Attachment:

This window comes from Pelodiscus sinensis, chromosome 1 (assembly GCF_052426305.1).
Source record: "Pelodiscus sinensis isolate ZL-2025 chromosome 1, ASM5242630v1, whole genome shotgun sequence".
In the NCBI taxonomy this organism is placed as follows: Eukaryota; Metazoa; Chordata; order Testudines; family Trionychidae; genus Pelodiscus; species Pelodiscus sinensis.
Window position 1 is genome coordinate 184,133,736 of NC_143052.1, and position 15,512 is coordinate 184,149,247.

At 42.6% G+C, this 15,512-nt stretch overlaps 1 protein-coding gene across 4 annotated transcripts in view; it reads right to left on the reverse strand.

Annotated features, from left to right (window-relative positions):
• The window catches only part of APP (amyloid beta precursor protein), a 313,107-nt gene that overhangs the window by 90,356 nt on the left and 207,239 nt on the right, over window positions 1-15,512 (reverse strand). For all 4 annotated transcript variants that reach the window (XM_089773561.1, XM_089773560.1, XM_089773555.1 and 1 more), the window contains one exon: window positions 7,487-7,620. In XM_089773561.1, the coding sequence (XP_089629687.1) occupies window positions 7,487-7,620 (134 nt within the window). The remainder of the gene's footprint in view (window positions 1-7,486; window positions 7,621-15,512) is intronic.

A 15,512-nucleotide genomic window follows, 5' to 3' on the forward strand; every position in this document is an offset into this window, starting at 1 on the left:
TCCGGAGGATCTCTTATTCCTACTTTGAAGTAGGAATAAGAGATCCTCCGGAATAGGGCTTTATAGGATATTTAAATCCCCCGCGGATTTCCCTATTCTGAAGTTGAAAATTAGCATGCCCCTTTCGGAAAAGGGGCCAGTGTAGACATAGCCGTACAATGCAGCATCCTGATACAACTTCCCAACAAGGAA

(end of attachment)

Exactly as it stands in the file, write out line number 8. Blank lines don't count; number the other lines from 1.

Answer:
A 15,512-nucleotide genomic window follows, 5' to 3' on the forward strand; every position in this document is an offset into this window, starting at 1 on the left: